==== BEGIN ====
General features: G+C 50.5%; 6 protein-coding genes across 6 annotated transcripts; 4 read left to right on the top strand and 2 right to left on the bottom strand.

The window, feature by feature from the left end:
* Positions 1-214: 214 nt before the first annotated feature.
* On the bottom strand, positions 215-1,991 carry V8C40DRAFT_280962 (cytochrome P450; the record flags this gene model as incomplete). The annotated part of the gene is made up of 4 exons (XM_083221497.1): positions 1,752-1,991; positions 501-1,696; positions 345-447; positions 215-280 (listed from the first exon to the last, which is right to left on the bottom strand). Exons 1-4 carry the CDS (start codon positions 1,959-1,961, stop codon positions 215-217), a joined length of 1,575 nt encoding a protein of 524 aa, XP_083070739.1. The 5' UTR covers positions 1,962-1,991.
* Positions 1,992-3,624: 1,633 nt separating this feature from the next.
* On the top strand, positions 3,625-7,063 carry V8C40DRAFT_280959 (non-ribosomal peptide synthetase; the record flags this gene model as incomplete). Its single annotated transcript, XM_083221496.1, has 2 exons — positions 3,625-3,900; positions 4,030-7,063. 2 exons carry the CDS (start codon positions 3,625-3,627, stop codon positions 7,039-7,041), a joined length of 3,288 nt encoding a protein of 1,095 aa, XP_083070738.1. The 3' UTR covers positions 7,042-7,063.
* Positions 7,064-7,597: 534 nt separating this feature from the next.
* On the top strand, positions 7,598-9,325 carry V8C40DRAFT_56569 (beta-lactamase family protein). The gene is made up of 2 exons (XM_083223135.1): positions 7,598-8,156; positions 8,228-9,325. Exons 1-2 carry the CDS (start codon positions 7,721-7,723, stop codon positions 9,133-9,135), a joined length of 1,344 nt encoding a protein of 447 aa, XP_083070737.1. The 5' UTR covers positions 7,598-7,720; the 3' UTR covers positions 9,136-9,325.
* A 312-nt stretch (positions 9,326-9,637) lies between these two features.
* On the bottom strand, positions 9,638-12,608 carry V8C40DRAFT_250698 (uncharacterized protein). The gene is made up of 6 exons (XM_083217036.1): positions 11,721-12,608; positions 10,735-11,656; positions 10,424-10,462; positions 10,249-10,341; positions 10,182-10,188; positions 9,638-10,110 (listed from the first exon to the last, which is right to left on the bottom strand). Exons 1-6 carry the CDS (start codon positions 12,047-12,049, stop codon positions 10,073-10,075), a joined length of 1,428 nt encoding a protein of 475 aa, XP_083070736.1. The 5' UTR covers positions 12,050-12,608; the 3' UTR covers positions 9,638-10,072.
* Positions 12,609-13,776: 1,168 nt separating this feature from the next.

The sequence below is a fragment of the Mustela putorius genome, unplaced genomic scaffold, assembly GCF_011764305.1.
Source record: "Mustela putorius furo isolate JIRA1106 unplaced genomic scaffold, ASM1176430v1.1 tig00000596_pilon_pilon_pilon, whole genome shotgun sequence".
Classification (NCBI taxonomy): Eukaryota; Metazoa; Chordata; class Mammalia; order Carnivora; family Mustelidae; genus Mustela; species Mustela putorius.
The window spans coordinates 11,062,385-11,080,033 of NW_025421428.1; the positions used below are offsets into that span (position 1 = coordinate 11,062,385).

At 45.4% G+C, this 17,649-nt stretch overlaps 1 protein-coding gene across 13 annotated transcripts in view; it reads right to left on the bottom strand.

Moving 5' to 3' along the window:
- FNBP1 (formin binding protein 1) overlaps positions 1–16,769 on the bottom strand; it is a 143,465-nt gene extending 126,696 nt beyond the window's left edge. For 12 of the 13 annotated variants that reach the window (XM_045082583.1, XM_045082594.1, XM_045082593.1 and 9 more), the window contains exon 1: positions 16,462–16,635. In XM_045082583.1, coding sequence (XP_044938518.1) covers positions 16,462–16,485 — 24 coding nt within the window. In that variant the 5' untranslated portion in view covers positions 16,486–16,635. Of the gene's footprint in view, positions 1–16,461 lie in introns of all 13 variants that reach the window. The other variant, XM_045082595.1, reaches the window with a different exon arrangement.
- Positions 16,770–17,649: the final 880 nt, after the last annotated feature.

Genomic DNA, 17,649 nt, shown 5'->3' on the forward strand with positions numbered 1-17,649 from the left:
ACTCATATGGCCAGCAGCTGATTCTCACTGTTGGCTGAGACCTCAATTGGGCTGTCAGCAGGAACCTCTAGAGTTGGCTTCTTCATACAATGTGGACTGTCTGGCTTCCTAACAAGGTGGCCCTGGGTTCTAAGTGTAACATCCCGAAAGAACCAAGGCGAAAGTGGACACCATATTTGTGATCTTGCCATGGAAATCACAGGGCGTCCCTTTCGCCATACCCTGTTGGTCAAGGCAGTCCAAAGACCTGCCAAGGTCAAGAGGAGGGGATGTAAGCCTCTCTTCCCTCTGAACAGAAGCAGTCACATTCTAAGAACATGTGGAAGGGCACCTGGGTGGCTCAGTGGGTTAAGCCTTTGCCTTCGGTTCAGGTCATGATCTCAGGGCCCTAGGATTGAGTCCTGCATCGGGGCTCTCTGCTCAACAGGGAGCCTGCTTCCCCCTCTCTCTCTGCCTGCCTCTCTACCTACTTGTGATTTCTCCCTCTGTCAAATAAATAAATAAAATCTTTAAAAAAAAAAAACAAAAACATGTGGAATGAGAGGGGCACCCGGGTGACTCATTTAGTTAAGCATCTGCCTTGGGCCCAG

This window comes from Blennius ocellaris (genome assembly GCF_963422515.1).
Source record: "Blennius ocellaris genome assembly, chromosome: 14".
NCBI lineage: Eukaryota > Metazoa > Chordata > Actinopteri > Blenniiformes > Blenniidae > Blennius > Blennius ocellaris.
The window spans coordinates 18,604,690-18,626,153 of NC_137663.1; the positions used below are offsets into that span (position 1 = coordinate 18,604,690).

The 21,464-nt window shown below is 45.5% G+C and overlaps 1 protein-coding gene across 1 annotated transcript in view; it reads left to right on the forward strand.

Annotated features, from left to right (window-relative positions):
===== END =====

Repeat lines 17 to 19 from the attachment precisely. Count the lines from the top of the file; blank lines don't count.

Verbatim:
Moving 5' to 3' along the window:
- FNBP1 (formin binding protein 1) overlaps positions 1–16,769 on the bottom strand; it is a 143,465-nt gene extending 126,696 nt beyond the window's left edge. For 12 of the 13 annotated variants that reach the window (XM_045082583.1, XM_045082594.1, XM_045082593.1 and 9 more), the window contains exon 1: positions 16,462–16,635. In XM_045082583.1, coding sequence (XP_044938518.1) covers positions 16,462–16,485 — 24 coding nt within the window. In that variant the 5' untranslated portion in view covers positions 16,486–16,635. Of the gene's footprint in view, positions 1–16,461 lie in introns of all 13 variants that reach the window. The other variant, XM_045082595.1, reaches the window with a different exon arrangement.
- Positions 16,770–17,649: the final 880 nt, after the last annotated feature.